Update: Officials Say Savage Beating of Pro-Trump Boy Not a 'Hate Crime'


Despite appalling video evidence, officials say the brutal pummeling of a young pro-Trump boy does not meet the criteria for a hate crime.

The savage beating spread like wildfire earlier this week as conservatives and even liberals were shocked by the ferocity of it. The clip can be seen here.

While the mother claims the brutality was over her son’s support of President Donald Trump, officials have only given those behind the attack a virtual slap on the wrist with misdemeanor charges.

“An investigation has been conducted,” the Hamilton County Sheriff’s Office wrote on Facebook, “and Hamilton County Sheriff’s Office has filed charges on five juveniles for First Degree misdemeanor battery.

“We discussed charges with the State Attorney’s Office and they stated that this incident does not meet criteria for a hate crime.”

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While officials say the brutality does not constitute a hate crime, the victim’s mother alleges the shocking violence all stems from her son’s choice to wear a pro-Trump hat.

“He wore it to School,” the mother previously wrote of her son’s hat, “but due to immediate bullying he put it away & didn’t wear it to school again, sadly the damage was already done & was now a target.

“From that point on he was steadily getting messed with. He was getting hit, tripped & verbally abused on the bus, but it all came to a head yesterday on his bus ride home.”

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Hamilton County School District Superintendent Rex Mitchell released a statement on the attack Friday, seemingly dismissing it as an “altercation between students,” instead of labeling it what it appeared to be on the video — a group ganging up on a single boy at the back of a school bus.

According to Mitchell, the school district’s investigation found no evidence that the boy’s pro-Trump hat caused the ruthless attack.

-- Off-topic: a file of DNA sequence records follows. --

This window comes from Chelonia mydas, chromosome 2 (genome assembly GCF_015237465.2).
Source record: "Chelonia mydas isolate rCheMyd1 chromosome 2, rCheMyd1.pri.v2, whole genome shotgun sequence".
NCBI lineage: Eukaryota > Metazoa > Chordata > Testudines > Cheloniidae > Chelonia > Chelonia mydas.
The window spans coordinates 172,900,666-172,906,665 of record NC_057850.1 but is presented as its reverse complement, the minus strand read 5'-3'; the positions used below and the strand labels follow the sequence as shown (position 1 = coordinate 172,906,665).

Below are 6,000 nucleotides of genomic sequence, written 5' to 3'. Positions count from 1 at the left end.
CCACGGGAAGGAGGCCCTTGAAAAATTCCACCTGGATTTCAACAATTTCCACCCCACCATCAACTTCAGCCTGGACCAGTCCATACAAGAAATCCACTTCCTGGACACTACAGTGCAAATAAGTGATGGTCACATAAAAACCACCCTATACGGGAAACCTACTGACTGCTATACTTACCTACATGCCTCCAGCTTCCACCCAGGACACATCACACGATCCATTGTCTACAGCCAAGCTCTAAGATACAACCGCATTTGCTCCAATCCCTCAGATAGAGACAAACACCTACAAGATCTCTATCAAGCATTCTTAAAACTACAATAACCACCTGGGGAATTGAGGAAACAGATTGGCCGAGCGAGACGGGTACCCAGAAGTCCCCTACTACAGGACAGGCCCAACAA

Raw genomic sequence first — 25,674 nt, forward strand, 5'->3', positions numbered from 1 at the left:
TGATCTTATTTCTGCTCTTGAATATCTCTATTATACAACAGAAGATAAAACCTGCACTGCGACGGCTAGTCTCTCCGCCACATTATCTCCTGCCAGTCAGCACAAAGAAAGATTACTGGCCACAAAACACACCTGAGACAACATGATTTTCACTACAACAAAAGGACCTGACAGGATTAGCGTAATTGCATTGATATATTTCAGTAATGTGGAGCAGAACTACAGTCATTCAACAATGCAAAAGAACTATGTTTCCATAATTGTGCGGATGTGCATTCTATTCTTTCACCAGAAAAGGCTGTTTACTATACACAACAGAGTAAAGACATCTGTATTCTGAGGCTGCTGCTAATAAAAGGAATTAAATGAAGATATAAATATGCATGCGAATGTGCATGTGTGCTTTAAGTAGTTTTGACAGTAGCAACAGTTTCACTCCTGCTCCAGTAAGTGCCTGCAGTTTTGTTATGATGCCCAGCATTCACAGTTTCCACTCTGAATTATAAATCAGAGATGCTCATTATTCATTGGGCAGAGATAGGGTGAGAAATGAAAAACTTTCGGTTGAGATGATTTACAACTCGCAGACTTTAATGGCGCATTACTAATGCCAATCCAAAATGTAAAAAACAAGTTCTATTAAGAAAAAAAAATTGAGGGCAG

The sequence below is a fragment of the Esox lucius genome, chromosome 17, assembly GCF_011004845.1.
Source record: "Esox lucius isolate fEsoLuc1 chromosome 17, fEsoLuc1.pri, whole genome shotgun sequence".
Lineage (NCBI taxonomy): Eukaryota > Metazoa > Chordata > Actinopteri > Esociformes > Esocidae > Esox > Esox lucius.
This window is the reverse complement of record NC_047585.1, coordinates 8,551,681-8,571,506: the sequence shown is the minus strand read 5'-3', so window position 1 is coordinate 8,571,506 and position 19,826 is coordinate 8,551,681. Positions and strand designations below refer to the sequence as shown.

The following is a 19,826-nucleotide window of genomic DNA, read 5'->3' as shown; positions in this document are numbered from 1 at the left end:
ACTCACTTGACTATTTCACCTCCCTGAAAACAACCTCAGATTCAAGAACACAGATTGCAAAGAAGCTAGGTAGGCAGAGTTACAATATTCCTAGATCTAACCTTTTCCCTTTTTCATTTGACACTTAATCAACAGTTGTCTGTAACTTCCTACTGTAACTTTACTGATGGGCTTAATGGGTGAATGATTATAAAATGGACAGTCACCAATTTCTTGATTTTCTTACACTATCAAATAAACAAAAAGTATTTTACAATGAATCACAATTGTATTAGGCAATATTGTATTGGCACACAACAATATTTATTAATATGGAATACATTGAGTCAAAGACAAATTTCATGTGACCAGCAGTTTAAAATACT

“The incident began with a verbal altercation between two students that escalated when additional students became involved,” Mitchell wrote.

“In addition to the video that was posted online which was recorded by a student, the school district reviewed the bus video which depicted, not only the altercation, but all events prior to the altercation and its conclusion.”

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According to officials and other sources, this story is more than just the viral video posted to Twitter earlier this week.

School officials may have had access to other videos, like one posted on Facebook that appears to show the victim standing on a bus seat and striking other kids.

WARNING: The following video contains graphic language that some viewers will find offensive.

Since the video seems to begin halfway through the fight, there’s no way to tell how the conflict started or what it was over. The date of the new video is unclear, making it hard to determine when it happened in relation to the original clip.

The victim’s mother says that her son was simply defending himself in the newfound video, and the short clip doesn’t tell the whole story.

Nevertheless, authorities are convinced that no hate crime occurred.

Officials’ accounts contradict what the mother said happened, but without access to the investigation or the full video, there’s no way for the public to tell what really happened.

According to a GoFundMe set up to provide the victim with school supplies, parents of the young boy are now considering homeschooling him after the violent incident.

“We are looking for a private school,” the GoFundMe author writes, “but I’m not having much luck as everything is so far away. I have come to the realization that we are going to have to move out of this county or home school.”

While the facts in this case are still muddy, it looks like those behind the attack will at least be held responsible for their brutal physical attack.

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Jared has written more than 200 articles and assigned hundreds more since he joined The Western Journal in February 2017. He was an infantryman in the Arkansas and Georgia National Guard and is a husband, dad and aspiring farmer.
Jared has written more than 200 articles and assigned hundreds more since he joined The Western Journal in February 2017. He is a husband, dad, and aspiring farmer. He was an infantryman in the Arkansas and Georgia National Guard. If he's not with his wife and son, then he's either shooting guns or working on his motorcycle.
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